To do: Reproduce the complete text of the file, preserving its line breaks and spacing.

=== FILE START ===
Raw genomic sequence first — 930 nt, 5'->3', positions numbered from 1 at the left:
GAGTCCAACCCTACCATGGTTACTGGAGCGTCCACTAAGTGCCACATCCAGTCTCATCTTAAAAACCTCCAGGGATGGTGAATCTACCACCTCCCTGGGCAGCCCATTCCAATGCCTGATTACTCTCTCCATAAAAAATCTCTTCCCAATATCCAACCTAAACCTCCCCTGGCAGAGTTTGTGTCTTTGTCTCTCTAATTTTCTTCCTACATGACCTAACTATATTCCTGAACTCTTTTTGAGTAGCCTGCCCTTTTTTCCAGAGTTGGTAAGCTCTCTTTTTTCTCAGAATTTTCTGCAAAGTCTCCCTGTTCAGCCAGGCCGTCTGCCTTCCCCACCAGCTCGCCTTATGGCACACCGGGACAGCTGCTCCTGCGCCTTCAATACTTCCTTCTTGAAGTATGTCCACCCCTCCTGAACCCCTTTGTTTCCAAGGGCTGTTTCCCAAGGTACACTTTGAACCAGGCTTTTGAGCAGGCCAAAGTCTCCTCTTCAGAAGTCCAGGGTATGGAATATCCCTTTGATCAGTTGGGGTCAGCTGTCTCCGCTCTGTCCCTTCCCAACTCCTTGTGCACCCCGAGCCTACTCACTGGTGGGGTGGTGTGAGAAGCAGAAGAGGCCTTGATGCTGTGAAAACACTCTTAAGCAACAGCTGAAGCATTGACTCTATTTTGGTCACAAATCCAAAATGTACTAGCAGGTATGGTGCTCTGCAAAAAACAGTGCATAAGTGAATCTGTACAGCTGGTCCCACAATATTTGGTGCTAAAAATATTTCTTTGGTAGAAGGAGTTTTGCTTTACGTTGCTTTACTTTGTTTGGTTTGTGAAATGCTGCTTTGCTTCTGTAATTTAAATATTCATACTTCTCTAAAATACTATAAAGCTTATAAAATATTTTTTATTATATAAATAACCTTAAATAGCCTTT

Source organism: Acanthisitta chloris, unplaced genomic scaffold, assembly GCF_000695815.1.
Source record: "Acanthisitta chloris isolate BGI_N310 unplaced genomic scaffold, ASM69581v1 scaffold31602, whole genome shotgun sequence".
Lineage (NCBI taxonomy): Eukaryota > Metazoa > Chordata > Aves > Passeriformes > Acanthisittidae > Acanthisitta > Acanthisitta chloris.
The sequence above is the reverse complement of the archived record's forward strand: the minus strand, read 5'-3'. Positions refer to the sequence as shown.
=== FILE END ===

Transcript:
Raw genomic sequence first — 930 nt, 5'->3', positions numbered from 1 at the left:
GAGTCCAACCCTACCATGGTTACTGGAGCGTCCACTAAGTGCCACATCCAGTCTCATCTTAAAAACCTCCAGGGATGGTGAATCTACCACCTCCCTGGGCAGCCCATTCCAATGCCTGATTACTCTCTCCATAAAAAATCTCTTCCCAATATCCAACCTAAACCTCCCCTGGCAGAGTTTGTGTCTTTGTCTCTCTAATTTTCTTCCTACATGACCTAACTATATTCCTGAACTCTTTTTGAGTAGCCTGCCCTTTTTTCCAGAGTTGGTAAGCTCTCTTTTTTCTCAGAATTTTCTGCAAAGTCTCCCTGTTCAGCCAGGCCGTCTGCCTTCCCCACCAGCTCGCCTTATGGCACACCGGGACAGCTGCTCCTGCGCCTTCAATACTTCCTTCTTGAAGTATGTCCACCCCTCCTGAACCCCTTTGTTTCCAAGGGCTGTTTCCCAAGGTACACTTTGAACCAGGCTTTTGAGCAGGCCAAAGTCTCCTCTTCAGAAGTCCAGGGTATGGAATATCCCTTTGATCAGTTGGGGTCAGCTGTCTCCGCTCTGTCCCTTCCCAACTCCTTGTGCACCCCGAGCCTACTCACTGGTGGGGTGGTGTGAGAAGCAGAAGAGGCCTTGATGCTGTGAAAACACTCTTAAGCAACAGCTGAAGCATTGACTCTATTTTGGTCACAAATCCAAAATGTACTAGCAGGTATGGTGCTCTGCAAAAAACAGTGCATAAGTGAATCTGTACAGCTGGTCCCACAATATTTGGTGCTAAAAATATTTCTTTGGTAGAAGGAGTTTTGCTTTACGTTGCTTTACTTTGTTTGGTTTGTGAAATGCTGCTTTGCTTCTGTAATTTAAATATTCATACTTCTCTAAAATACTATAAAGCTTATAAAATATTTTTTATTATATAAATAACCTTAAATAGCCTTT

Source organism: Acanthisitta chloris, unplaced genomic scaffold, assembly GCF_000695815.1.
Source record: "Acanthisitta chloris isolate BGI_N310 unplaced genomic scaffold, ASM69581v1 scaffold31602, whole genome shotgun sequence".
Lineage (NCBI taxonomy): Eukaryota > Metazoa > Chordata > Aves > Passeriformes > Acanthisittidae > Acanthisitta > Acanthisitta chloris.
The sequence above is the reverse complement of the archived record's forward strand: the minus strand, read 5'-3'. Positions refer to the sequence as shown.